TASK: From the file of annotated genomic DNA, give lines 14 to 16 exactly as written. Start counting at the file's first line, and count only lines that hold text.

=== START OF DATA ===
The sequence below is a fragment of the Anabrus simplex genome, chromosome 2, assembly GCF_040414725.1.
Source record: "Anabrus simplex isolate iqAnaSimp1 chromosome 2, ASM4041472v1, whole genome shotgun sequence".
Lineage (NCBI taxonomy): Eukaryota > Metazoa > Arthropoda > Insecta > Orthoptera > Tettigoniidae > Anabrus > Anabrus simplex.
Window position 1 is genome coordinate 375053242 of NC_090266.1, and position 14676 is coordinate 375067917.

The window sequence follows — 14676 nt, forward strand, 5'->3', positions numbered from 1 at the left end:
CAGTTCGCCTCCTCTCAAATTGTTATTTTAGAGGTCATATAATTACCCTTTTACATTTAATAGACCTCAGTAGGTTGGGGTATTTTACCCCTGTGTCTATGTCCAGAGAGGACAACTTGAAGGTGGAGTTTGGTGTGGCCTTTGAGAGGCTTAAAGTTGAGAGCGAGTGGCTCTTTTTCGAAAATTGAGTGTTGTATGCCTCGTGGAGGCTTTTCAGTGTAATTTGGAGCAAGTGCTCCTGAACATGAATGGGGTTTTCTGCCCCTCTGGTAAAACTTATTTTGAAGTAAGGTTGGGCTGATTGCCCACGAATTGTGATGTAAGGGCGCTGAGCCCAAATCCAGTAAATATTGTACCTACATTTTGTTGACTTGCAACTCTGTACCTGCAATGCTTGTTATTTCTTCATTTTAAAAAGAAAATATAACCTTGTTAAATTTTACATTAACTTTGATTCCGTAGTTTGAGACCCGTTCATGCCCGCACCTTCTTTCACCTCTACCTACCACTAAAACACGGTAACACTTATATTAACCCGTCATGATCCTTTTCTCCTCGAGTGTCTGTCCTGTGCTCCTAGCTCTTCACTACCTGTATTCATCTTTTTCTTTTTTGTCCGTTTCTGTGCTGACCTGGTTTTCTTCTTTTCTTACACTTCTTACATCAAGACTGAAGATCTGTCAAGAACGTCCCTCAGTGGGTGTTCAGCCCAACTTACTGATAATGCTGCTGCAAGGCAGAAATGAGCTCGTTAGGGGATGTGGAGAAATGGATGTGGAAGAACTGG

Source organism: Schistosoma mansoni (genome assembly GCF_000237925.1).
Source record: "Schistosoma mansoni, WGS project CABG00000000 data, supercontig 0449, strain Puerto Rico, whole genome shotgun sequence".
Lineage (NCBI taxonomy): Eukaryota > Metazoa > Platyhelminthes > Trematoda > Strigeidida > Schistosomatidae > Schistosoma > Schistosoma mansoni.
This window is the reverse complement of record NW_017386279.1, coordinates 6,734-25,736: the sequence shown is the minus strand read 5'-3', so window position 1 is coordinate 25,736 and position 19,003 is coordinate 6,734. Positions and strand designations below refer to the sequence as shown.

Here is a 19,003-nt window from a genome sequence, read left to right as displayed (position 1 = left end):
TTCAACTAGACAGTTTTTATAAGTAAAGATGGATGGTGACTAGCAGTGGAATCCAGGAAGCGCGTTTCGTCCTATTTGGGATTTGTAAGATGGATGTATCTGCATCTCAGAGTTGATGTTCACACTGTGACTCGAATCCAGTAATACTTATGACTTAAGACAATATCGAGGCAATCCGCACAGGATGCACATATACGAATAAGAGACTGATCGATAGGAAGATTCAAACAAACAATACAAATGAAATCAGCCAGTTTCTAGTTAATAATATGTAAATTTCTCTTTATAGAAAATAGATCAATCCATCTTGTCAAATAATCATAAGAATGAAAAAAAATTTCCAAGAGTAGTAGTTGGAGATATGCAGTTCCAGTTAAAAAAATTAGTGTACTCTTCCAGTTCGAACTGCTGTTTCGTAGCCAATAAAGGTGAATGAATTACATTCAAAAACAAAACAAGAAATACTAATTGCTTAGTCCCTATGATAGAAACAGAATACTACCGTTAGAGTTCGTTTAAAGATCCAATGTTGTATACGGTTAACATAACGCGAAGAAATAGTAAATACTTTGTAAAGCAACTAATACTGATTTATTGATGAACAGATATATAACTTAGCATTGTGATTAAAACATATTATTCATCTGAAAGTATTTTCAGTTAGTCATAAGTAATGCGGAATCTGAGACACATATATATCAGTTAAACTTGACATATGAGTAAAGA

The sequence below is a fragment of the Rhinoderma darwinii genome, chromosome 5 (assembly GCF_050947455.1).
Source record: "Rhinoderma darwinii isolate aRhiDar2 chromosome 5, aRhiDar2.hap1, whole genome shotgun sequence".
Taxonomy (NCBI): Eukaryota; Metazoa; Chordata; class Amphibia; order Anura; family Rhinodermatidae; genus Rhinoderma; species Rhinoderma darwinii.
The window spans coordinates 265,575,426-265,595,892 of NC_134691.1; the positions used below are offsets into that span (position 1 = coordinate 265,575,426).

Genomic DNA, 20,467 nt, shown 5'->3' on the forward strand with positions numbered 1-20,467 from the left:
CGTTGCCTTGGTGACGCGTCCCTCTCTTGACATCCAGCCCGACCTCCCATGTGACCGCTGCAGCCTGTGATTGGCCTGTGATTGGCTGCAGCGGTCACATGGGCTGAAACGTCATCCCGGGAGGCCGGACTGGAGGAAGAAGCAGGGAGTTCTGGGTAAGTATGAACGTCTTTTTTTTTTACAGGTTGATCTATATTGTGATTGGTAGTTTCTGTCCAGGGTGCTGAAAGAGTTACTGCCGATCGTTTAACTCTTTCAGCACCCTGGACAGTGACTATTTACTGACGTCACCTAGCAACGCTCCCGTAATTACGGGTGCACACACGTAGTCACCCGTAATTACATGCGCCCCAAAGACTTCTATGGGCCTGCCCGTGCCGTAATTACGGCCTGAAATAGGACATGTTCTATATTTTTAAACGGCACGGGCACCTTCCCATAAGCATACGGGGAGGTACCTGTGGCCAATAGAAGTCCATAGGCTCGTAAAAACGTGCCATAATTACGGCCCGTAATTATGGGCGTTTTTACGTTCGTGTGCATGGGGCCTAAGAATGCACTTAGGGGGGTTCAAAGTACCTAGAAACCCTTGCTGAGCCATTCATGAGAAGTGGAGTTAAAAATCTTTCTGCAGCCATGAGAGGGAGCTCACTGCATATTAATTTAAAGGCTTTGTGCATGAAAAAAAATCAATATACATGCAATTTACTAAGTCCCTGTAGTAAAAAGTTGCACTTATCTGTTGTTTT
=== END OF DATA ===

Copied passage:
Source record: "Rhinoderma darwinii isolate aRhiDar2 chromosome 5, aRhiDar2.hap1, whole genome shotgun sequence".
Taxonomy (NCBI): Eukaryota; Metazoa; Chordata; class Amphibia; order Anura; family Rhinodermatidae; genus Rhinoderma; species Rhinoderma darwinii.
The window spans coordinates 265,575,426-265,595,892 of NC_134691.1; the positions used below are offsets into that span (position 1 = coordinate 265,575,426).